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Video: Stage 4 Breast Cancer

Medically Reviewed on March 24, 2014 by George Krucik, MD, MBA
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Stage 4 Breast Cancer Introduction

This video series demonstrates how breast cancer can spread to other parts of the body, how doctors diagnose metastatic—or Stage 4—breast cancer, and the types of treatments used to combat this late-stage cancer. Use the blue arrow keys to advance through the three levels. Click the play button to start each video.

How and Where Cancer Spreads

Most types of cancer, including breast cancer, possess the ability to spread to other parts of the body. This migration from an original tumor to another part of the body is known as metastasis. Metastasis is the major cause of death from cancer. Cancer can spread through several different routes. Cancerous cells, or small clumps of cells, can invade healthy tissues near the site of the original tumor. They may also migrate through the bloodstream or lymph vessels to distant parts of the body. At the new site, these cells attach to and invade healthy tissue. Although most cancers are capable of spreading virtually anywhere, the most common place for breast cancer to spread is the bones. It may also metastasize to the brain, liver, or lungs.

How a Stage 4 Diagnosis is Made

Doctors use various methods to gather information about suspected breast cancer. Tests help doctors characterize tumors, and provide information about staging. Biopsy is one such test. A small sample of tissue is removed for examination. This is usually done before surgery to remove the tumor—a procedure called lumpectomy—or removal of the whole breast—or mastectomy. In the laboratory, a specialist examines the tissue for the presence of cancerous cells. The aggressiveness and other characteristics of these cells may also be determined. A mammogram, or breast x-ray, can identify the size and location of tumors in the breast. Other tools—including, MRI, CT scan, PET scan, bone scan, or blood tests—can determine if the cancer has spread to distant parts of the body. If tumors have spread beyond the breast and nearby lymph nodes, the cancer is classified as metastatic, or stage 4. Metastatic tumors may invade bones, skin, or major organs.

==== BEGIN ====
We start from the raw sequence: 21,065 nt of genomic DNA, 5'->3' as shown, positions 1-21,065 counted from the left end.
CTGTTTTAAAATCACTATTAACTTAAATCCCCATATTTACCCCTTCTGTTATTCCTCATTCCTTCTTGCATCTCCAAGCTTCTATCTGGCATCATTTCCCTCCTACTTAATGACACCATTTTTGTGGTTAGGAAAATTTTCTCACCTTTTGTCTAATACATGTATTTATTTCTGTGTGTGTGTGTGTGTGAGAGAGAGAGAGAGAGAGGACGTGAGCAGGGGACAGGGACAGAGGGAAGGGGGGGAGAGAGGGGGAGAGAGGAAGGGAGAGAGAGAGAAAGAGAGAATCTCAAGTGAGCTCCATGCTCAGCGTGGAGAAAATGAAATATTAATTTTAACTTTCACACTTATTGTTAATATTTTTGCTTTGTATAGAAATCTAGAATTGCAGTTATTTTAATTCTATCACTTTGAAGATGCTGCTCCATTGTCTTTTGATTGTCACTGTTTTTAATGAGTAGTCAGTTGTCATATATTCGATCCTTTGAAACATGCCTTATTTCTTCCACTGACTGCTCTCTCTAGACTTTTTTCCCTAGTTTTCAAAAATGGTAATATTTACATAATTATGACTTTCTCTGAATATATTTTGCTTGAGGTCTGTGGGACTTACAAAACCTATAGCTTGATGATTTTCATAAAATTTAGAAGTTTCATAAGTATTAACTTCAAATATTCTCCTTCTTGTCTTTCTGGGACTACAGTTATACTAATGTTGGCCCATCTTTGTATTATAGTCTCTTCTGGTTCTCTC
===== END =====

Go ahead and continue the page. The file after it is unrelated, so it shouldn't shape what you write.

Treatments to Manage Stage 4 Breast Cancer

When cancer migrates beyond the site of an original tumor, it’s virtually impossible to find all the places where it may have spread. For this reason, doctors use both local and systemic treatments. Local treatments target tumors growing in a specific part of the body. Radiation is an example of a localized treatment that can be used to relieve pain and complications at a secondary tumor site, such as the spine or liver. Systemic treatments are used to inhibit the growth of cancerous tumors throughout the body. This may include chemotherapy, hormone treatments, and targeted therapies. Various therapies work differently, and may have different side effects. Targeted therapies are among the most advanced treatments used to prevent cancer cells from multiplying. These treatments tend to cause less harm to surrounding tissues than chemotherapy. Treatment goals for Stage 4 breast cancer include shrinking tumors, or slowing their growth, reducing pain and complications, improving quality of life, and significantly prolonging survival.

Understanding a Stage IV Diagnosis

If you have been diagnosed with stage 4 breast cancer, the best thing you can do is work closely with a doctor (or team of doctors) whom you trust. Be open with your doctor, expressing any concerns regarding your symptoms, your treatment, and your prognosis. Do your homework, making sure you understand the recommended treatments and why they were recommended. Finally, stay on track with all treatment options that you and your doctor have chosen.